Emily Dickinson famously said, “I dwell in Possibility”…
The first time I encountered Dickinson’s poetry, I was very young. I loved it immediately, but understanding it has been an ongoing adventure as I’ve grown older and as my experiences have broadened and deepened and become more various.
I Dwell in Possibility.
To really understand how glorious it is, to dwell in possibility, it’s helpful to consider the opposite - being imprisoned by Impossibility.
Dwelling in Possibility is not about living in the future, or about obsessing with “maybe”s and “what-if”s; it’s about believing that “all things are possible”. It’s about not giving up, not allowing oneself to be crushed - about not letting disappointment drown the remains of hope.
Dwelling in Possibility is the way to keep on going when things get tough - and the way to avoid being discouraged in the tiny things that can seem so heavy and so hard. It’s how to live when the differences we make to the world seem so minute in the face of so much need. It’s looking at relationships between countries like Israel and Palestine, or at the inequalities between women and men or between different ethnic groups - or at any of the many injustices in the world - and not writing them off as a lost cause. It’s helping one person at a time - beginning, I think with our own selves - to a better, richer, more fulfilled life.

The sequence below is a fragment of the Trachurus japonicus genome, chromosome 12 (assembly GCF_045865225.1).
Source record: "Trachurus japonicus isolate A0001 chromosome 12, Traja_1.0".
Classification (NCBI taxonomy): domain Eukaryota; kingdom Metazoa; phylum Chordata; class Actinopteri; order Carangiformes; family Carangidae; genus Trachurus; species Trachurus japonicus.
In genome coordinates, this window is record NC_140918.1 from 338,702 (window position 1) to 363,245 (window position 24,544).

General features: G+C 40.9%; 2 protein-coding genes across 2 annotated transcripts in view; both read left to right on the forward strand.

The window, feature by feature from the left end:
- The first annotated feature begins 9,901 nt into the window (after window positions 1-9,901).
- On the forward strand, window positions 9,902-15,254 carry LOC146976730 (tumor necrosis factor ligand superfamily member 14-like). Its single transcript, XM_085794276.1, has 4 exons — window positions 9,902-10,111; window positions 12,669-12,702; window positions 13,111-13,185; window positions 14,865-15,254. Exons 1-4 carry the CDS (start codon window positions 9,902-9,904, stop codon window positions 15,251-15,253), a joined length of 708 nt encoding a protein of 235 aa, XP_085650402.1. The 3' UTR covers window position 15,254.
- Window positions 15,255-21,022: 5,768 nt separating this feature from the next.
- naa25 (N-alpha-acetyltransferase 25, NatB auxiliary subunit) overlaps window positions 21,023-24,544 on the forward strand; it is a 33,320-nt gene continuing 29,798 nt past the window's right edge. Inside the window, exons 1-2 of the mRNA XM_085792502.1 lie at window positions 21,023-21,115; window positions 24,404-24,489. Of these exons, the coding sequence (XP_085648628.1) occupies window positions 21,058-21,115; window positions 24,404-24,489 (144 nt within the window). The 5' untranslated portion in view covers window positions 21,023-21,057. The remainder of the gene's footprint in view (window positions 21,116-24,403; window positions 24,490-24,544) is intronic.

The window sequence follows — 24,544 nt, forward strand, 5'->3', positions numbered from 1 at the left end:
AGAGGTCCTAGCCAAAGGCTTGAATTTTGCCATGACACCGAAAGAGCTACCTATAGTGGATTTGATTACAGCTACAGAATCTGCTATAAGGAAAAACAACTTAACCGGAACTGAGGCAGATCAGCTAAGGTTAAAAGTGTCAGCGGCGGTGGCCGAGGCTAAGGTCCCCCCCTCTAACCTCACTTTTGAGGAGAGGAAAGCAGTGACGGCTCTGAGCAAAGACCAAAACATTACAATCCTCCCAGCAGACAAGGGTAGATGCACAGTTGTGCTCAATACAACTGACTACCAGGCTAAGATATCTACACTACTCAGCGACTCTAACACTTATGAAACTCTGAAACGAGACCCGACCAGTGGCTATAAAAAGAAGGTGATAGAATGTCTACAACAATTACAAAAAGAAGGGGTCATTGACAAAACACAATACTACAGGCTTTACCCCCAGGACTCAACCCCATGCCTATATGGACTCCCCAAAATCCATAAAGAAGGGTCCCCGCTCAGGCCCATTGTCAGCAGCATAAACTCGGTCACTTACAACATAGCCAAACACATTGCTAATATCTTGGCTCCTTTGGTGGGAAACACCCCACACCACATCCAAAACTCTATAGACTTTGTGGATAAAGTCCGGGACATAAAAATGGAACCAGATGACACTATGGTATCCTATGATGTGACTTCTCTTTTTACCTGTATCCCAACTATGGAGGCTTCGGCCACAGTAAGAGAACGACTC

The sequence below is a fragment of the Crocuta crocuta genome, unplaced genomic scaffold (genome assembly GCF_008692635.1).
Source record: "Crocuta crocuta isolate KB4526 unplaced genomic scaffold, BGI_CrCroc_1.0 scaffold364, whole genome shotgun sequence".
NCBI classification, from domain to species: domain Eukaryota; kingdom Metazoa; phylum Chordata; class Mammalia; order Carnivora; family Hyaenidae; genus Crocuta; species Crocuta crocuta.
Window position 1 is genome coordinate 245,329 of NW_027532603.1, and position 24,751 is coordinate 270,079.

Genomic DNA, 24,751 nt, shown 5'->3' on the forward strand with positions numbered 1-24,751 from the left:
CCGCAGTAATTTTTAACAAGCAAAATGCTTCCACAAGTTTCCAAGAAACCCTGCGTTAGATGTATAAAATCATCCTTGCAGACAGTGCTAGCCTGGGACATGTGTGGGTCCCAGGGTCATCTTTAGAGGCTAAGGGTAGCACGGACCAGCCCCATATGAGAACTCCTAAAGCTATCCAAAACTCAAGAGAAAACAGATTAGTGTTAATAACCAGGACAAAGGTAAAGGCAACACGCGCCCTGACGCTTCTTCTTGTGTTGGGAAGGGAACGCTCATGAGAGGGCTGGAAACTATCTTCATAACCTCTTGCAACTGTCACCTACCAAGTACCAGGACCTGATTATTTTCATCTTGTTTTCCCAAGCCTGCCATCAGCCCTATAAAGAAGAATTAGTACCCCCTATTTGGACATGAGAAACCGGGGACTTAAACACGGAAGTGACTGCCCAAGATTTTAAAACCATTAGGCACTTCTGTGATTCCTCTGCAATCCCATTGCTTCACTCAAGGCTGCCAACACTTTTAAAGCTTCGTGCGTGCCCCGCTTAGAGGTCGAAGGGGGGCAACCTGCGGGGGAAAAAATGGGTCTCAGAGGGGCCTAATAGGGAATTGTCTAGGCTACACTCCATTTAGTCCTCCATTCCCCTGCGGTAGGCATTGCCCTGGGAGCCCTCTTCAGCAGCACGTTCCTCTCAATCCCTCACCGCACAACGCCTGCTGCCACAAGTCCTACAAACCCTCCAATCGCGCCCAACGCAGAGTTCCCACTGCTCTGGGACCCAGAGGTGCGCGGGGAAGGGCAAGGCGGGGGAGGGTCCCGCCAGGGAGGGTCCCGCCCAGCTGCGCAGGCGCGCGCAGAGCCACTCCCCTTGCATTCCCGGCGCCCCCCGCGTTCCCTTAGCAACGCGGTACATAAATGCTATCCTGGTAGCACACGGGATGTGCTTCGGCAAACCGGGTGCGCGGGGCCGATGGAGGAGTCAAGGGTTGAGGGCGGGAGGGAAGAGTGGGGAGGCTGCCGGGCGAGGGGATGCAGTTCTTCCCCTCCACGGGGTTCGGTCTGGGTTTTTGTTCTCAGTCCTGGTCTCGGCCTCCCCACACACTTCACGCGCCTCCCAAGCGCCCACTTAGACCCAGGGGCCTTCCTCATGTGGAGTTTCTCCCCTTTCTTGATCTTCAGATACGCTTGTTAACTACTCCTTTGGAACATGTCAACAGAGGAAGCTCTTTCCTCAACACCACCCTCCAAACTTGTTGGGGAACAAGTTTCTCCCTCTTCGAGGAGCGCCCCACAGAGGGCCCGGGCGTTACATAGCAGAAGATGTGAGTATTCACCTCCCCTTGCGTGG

Almost exactly a century after Emily Dickinson’s birth, another poet was born. Maya Angelou. Perhaps her most famous title was “I Know Why the Caged Bird Sings” and, by the end of the book, we know too: She dreams of Freedom. I think these two wonderful women were, essentially, saying the same thing:
Never give up hope.
is the darkening of hope -
the tightening of the noose
as the rope drops,
the smashing of the infrangible atom;
the devil set loose.
is the inability to see
of escape -
or to divine the shape
turning off all the lights,
and hides in the shadows
of self-fulfilling-prophesy'd nights.
Impossibility is the death of hope
- and love and faith;
the wraith of life.
And so I choose to dwell
- to Be -
alive in Possibility;
it’s why the caged bird sings in me:
She’ll dream, and dream eternally,
|Free Birds by Laura Kak|
Ruth Calder Murphy is a writer, artist, music teacher, wife and mother living in London, UK. Her life is wonderfully full of creativity and low-level chaos. She is the author of two published novels, The Scream and The Everlasting Monday, several books of poetry and one or two as-yet unpublished novels. More of Ruth's Spiritual poetry can be found in her book, Spirit Song and the soon-to-be-released sequel, "River Song". She is passionate about celebrating the uniqueness of people, questioning the unquestionable and discovering new perspectives on old wonders. She is learning to ride the waves that come along—peaks and troughs—and is waking up to just how wonderful life really is. You can visit Ruth and view more of her art on her website, or on her writer's page on Facebook. All her books are available on Amazon, here.